Are you searching how to live on less due to limited funds, retirement, experiencing a job loss or simply want to live a lifestyle of sustainability? Spending less on food is vital. That doesn’t mean you have eat cheap boxes of fluorescent orange macaroni and cheese boxes along with ramen noodles. . .you can dine very well on a few dollars a day! It requires a little work but is so worth it. Here is how I do it. . .
I live with just my husband and dog now that our sons are grown – but throughout the past 30 years – we have budgeted just $2 per day per person for food. The key is – you have to cook your food from scratch. That makes it so much healthier and cuts the cost. Read informative blogs and articles, watch YouTube videos, etc. for detailed how-to’s on practically everything food related!
For example –
1, Instead of buying a bag of chips that lasts for a short time – buy a 5 lb. bag of potatoes for the same price. From that bag you can make chips (just slice super thin, season, put on parchment paper, then bake or microwave until crisp), mashed, baked, or hash browns – YUM.
2. My sons loved plain rice with soy sauce as a snack – so I would make a pot of it a few times a week and keep in the fridge for them to grab when hungry between meals. Not the boxed instant rice – the real rice from a bag that you simply cook on the stovetop, instapot or rice cooker.
3. For beverages – make a pot of ice tea using just a 2-3 bags of tea of choice (or mint/herbs from your yard) and some sweetener if needed for a half gallon of tea for just pennies versus expensive soda. PLUS – free drink filtered tap water is my favorite.
4. For late night snacks we pop real popcorn on the stovetop using a little oil, salt, and butter. Delicious!
5. Brew coffee in a large pot rather than a pod system. It is better for the environment and saves money. You can put in a thermal pot to save if needed or use leftover coffee in baking as a sub for a liquid. It really enhances anything chocolate.
6. If your fruit is starting to go bad – make banana bread, applesauce, etc. For veggies – make soups, broths or veggie burgers. If you don’t have time – wrap and put in the freezer for later.
7. Use food rebate/bonus sites such as Ibotta, Saving Star, and Checkout 51. Make sure to view before heading to the store and check off item before purchasing. Just submit receipts after shopping and get money back that can be paid out via check, PayPal or as gift cards. The savings really add up.
8. Coupons . . . if you have access to Sunday paper inserts – use them if needed. Many libraries have them available to you – sometimes even clipped by volunteers. I have a hard time justifying spending 3.50 on a paper just for the coupon however. If your store has online coupons – check those off too before shopping.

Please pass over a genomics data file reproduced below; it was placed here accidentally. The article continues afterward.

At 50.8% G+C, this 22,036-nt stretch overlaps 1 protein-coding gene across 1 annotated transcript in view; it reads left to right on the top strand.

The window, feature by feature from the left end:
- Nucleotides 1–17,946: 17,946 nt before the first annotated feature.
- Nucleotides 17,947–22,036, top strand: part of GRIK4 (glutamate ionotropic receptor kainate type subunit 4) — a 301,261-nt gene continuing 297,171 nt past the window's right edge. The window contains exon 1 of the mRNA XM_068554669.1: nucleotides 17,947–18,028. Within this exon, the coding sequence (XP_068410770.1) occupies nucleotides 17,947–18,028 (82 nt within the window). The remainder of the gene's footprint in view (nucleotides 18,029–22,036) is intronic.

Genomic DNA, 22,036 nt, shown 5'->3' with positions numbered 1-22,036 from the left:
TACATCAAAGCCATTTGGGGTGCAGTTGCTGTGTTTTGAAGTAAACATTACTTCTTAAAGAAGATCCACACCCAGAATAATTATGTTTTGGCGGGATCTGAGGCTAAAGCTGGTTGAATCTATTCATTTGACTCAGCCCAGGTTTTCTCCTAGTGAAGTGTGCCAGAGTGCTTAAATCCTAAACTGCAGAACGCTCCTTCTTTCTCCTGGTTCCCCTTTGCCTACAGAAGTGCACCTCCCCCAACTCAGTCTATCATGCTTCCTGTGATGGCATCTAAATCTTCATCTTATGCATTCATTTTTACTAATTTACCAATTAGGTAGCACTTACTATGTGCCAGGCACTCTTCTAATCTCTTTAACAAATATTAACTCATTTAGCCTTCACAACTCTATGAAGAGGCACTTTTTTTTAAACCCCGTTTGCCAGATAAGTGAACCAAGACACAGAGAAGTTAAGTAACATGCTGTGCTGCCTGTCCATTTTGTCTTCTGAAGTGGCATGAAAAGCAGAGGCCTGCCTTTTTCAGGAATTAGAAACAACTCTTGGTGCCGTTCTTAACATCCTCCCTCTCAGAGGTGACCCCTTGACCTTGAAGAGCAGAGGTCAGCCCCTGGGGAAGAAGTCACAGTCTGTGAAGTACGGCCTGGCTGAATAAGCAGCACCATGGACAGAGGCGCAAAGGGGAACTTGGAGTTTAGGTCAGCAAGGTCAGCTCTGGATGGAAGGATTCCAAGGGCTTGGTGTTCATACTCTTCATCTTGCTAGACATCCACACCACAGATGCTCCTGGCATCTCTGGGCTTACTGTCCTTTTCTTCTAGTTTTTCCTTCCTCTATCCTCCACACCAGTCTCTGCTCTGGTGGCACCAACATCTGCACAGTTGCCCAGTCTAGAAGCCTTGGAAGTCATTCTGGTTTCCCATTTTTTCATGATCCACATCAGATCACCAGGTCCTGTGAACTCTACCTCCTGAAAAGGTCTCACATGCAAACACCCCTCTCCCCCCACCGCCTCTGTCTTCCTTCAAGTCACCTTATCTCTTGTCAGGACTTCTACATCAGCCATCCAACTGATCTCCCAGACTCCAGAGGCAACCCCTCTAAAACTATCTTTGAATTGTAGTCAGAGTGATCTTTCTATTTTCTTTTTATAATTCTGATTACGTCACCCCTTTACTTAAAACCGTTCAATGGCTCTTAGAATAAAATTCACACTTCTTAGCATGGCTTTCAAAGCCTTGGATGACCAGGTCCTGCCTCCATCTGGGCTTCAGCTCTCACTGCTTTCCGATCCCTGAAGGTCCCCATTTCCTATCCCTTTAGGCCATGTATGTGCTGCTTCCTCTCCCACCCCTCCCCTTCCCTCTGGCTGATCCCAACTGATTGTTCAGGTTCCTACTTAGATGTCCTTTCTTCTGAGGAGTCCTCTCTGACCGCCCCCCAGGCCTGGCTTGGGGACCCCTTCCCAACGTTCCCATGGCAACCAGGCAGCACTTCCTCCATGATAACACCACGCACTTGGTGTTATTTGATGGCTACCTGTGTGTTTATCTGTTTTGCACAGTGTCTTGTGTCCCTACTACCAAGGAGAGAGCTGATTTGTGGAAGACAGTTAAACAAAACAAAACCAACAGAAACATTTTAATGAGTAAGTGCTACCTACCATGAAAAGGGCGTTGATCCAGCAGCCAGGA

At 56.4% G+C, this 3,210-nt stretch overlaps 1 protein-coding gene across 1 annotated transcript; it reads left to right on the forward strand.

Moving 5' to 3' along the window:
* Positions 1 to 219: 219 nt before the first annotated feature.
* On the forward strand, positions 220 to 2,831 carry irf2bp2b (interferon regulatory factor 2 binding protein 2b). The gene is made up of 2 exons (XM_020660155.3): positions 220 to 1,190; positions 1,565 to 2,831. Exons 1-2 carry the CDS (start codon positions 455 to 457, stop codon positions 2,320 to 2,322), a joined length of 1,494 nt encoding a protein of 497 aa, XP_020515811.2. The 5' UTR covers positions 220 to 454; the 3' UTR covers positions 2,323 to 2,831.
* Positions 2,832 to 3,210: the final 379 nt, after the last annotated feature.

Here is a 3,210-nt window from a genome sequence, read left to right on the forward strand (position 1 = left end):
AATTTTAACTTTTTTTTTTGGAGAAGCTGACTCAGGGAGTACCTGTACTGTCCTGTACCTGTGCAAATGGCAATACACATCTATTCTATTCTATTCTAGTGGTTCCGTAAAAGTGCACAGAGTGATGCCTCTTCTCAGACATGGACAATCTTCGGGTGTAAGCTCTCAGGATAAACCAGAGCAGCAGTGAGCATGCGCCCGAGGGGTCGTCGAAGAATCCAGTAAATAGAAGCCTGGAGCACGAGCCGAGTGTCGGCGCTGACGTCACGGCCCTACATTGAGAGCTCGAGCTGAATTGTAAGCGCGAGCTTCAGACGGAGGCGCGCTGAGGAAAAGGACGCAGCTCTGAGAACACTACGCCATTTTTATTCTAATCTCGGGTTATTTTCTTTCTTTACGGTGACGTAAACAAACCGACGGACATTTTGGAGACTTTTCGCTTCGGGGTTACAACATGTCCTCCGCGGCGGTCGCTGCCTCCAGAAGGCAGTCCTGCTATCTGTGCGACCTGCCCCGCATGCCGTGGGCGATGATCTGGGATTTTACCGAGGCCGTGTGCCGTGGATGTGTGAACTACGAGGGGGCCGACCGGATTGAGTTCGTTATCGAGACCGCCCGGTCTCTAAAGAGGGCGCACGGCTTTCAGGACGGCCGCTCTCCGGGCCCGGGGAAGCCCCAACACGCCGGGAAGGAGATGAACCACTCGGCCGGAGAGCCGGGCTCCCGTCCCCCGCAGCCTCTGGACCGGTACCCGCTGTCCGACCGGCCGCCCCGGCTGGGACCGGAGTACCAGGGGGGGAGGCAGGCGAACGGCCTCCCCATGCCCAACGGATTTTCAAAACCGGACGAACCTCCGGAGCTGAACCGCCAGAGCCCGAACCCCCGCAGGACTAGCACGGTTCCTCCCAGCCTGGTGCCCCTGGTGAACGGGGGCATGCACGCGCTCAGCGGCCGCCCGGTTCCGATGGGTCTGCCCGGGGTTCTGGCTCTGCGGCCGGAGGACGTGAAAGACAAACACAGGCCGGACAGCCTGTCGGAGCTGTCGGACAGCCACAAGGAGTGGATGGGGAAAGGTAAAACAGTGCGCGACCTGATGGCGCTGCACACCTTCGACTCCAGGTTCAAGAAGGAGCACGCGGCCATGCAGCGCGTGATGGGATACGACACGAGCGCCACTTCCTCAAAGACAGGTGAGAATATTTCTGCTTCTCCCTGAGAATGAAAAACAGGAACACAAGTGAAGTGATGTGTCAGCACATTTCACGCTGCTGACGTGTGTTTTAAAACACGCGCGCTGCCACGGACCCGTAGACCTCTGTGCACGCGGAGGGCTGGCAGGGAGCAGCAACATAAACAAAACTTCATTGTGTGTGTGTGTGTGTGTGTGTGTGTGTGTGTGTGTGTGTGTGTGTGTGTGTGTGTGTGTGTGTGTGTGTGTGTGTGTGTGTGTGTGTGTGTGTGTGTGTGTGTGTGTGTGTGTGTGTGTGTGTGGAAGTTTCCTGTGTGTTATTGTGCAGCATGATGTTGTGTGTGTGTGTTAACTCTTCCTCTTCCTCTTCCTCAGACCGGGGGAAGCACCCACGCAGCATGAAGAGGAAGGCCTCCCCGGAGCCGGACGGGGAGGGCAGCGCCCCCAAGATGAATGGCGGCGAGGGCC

You don’t have to grow your own produce – but it helps. I budgeted in a CSA 24 week share (Community Supported Agriculture) for the past two years while we were moving and had to rebuild a new garden. Sometimes you can save on a CSA by helping on the farm in exchange for a weekly share or take advantage of early pricing. You can also buy produce at the store or farmer’s market– but watch for sales. When you find a great sale or have excess from the garden or CSA – freeze, can or dehydrate to preserve.
Proteins/Fats can be in the form of nuts, dairy, meats, eggs, beans, tofu, oils etc. We are in a society now that focuses on excessive amount of protein. Whatever you buy, try to use it as more of a side dish/condiment rather than the main part of the meal. It will save money and is healthier for you. So much protein can come from beans and vegetables!
Here is a breakdown for a family of four $56 budget ($2 per person per day) as a guide. I live in Western New York – so prices may vary in different locations. Make it your own and tweak as needed. If you find really great sales – spend more in one week and less the following weeks. It pays to stock up when the price is rock bottom and builds up a food stash for lean times.
• Beverages – coffee, tea, milk, creamer – $5 week
• Proteins/Fats – meat, dairy, eggs, tofu, oils, nut butter – $14 week
• Dry goods – cereals, oats, flour, sugar, rice, dried beans, seeds, spices, breads, pastas – $15 week
• Produce – Fruits and Vegetables– lettuce, potatoes, carrots, tomatoes, popcorn, corn, peas, spinach, herbs, bananas, oranges, apples, CSA weekly share – $17 week
• Misc. $5
Note: this budget does not include toiletries, pet food, etc.
Start slowly and don’t beat yourself up over a failed recipe or going over your budget. It takes time but once you learn what works for your family – you will spend so much less on food!
Tina T. Ames is an artist, homesteading and blogger and simple living instructor in Western New York State. Connect with her at Simply Abundant Living, on Facebook and Etsy. Read all of Tina’s MOTHER EARTH NEWS postshere.
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